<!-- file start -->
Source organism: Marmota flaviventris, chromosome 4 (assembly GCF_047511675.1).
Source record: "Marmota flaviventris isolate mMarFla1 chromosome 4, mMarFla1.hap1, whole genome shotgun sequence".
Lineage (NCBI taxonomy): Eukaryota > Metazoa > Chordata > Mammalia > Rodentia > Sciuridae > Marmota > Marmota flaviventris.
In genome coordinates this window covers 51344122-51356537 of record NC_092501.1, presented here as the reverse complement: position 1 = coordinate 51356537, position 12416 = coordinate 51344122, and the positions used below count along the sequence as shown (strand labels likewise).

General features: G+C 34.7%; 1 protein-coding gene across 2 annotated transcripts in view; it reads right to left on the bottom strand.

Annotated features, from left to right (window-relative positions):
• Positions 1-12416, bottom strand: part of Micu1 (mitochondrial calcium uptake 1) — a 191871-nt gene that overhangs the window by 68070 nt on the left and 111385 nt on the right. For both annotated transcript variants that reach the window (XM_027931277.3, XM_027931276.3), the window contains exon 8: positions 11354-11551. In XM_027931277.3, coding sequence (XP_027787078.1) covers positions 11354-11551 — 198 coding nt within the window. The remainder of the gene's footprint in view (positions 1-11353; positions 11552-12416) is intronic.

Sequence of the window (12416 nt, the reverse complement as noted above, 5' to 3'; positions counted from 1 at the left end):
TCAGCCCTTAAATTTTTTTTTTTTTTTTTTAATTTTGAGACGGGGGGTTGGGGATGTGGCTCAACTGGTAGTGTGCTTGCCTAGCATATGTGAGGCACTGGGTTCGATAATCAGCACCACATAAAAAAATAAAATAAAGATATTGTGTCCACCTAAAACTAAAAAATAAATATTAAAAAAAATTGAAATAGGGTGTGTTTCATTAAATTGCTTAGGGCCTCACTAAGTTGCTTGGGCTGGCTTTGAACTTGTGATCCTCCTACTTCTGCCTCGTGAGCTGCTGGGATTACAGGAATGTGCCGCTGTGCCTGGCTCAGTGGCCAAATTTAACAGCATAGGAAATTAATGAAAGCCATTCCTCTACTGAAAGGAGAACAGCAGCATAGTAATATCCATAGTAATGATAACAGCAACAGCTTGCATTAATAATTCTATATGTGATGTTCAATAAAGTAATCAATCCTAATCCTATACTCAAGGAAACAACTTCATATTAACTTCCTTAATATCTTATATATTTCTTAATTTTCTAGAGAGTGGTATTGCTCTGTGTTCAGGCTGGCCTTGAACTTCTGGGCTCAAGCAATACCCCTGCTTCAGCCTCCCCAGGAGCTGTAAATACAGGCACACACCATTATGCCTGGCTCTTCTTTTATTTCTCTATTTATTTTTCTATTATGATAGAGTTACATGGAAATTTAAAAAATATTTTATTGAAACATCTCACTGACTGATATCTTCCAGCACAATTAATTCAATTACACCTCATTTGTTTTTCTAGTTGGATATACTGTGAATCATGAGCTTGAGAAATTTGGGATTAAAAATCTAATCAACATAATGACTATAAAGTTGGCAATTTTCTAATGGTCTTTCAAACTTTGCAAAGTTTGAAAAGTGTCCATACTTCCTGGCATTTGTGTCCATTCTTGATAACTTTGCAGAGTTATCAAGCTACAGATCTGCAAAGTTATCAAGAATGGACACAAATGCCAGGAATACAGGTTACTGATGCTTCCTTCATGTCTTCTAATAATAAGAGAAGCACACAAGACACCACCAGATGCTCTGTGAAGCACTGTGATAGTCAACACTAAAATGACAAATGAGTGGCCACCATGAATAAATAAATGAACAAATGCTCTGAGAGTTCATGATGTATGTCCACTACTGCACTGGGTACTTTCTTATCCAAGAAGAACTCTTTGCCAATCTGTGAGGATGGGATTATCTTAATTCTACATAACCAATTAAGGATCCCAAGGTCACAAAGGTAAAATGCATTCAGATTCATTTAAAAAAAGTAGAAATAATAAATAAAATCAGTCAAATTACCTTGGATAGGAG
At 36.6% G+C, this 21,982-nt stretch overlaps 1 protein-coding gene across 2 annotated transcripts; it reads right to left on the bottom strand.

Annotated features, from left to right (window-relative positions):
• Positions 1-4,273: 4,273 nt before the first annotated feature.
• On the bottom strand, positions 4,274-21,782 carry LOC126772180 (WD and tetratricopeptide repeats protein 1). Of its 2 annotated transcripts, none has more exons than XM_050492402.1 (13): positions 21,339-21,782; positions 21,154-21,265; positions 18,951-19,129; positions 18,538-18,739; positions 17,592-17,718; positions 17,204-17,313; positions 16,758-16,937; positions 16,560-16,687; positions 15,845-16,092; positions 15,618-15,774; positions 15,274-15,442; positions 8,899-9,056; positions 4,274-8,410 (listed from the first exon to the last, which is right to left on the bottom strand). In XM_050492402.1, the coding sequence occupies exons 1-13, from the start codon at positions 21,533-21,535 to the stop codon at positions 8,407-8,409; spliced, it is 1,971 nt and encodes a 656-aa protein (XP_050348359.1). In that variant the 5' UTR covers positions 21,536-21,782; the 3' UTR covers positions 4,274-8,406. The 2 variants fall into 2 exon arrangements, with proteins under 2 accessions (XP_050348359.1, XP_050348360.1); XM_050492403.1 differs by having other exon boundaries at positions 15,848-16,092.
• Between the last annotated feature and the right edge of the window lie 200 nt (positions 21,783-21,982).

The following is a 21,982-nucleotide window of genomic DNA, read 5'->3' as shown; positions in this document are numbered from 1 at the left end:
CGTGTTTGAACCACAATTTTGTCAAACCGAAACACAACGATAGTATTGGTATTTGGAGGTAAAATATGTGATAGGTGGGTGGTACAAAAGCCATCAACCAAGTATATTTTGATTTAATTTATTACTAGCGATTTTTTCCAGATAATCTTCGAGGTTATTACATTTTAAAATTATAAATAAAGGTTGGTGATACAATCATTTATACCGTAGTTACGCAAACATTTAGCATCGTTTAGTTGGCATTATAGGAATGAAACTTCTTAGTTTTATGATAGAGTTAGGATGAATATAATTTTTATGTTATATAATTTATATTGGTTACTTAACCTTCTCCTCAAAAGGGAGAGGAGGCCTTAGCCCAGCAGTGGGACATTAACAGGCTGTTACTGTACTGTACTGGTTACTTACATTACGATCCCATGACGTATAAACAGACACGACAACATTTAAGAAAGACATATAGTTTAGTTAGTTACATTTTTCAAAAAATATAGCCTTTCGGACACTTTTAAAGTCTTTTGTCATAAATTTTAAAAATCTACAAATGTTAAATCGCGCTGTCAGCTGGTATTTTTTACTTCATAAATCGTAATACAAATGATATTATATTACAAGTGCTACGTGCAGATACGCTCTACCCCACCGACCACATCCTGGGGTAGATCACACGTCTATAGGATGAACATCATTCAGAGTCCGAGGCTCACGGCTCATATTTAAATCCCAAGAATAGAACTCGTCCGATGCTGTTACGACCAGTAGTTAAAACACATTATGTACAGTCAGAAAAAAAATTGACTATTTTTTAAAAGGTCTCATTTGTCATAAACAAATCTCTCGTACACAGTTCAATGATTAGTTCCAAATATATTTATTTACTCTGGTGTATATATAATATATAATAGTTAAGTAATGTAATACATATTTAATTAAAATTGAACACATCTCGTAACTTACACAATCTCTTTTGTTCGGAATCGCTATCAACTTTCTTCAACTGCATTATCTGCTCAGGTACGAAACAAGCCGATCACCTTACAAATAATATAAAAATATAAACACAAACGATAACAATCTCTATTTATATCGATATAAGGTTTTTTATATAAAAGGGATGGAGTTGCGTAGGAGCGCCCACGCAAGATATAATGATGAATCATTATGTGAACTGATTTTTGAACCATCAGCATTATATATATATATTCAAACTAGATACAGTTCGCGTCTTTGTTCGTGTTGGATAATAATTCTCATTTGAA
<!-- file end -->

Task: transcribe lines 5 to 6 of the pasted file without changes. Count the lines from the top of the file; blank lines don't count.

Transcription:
General features: G+C 34.7%; 1 protein-coding gene across 2 annotated transcripts in view; it reads right to left on the bottom strand.

Annotated features, from left to right (window-relative positions):